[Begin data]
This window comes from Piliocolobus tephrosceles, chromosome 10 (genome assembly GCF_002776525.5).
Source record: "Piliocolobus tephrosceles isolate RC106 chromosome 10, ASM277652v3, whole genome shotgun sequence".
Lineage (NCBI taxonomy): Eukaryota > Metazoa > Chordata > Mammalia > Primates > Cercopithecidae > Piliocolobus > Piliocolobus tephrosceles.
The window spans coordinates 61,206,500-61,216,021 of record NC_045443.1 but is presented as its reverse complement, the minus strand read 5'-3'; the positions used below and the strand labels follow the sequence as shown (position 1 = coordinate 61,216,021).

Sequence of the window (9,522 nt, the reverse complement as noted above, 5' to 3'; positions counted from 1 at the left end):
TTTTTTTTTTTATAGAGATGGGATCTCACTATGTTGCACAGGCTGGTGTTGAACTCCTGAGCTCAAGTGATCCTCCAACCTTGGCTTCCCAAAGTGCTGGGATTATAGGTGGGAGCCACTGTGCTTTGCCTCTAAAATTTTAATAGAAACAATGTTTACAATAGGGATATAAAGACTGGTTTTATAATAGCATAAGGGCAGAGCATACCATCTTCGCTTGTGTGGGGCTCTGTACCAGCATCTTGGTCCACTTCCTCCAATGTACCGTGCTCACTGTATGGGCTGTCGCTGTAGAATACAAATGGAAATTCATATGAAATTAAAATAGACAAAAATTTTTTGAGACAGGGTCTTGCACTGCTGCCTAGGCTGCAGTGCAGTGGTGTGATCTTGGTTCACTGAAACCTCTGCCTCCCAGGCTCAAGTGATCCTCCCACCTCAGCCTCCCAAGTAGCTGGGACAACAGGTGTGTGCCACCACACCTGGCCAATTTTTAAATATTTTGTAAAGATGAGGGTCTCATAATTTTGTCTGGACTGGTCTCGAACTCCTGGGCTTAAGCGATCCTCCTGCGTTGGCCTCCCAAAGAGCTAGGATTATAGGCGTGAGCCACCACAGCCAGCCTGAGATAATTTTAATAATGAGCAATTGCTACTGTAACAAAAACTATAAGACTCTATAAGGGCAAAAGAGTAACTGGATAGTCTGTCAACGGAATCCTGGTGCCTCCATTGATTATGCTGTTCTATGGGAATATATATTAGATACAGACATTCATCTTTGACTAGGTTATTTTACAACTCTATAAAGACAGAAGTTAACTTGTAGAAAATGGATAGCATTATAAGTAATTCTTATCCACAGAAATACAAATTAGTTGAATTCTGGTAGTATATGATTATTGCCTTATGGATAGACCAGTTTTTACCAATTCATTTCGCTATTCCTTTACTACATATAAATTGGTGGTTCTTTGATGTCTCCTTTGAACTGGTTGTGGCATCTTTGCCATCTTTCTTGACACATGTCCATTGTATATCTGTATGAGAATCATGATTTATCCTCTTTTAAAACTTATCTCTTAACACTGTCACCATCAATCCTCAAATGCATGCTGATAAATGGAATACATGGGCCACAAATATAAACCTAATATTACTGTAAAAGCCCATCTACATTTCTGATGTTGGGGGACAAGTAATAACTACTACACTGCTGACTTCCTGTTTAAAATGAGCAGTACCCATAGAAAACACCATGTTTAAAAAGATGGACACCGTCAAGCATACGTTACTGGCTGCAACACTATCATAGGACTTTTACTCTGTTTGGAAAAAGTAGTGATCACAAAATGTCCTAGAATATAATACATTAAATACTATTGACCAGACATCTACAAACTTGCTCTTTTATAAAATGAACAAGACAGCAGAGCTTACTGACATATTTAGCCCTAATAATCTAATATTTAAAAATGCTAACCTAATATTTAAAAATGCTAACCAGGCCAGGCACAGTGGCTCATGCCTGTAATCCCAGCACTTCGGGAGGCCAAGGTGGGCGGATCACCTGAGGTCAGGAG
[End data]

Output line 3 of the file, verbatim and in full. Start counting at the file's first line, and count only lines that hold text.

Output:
Lineage (NCBI taxonomy): Eukaryota > Metazoa > Chordata > Mammalia > Primates > Cercopithecidae > Piliocolobus > Piliocolobus tephrosceles.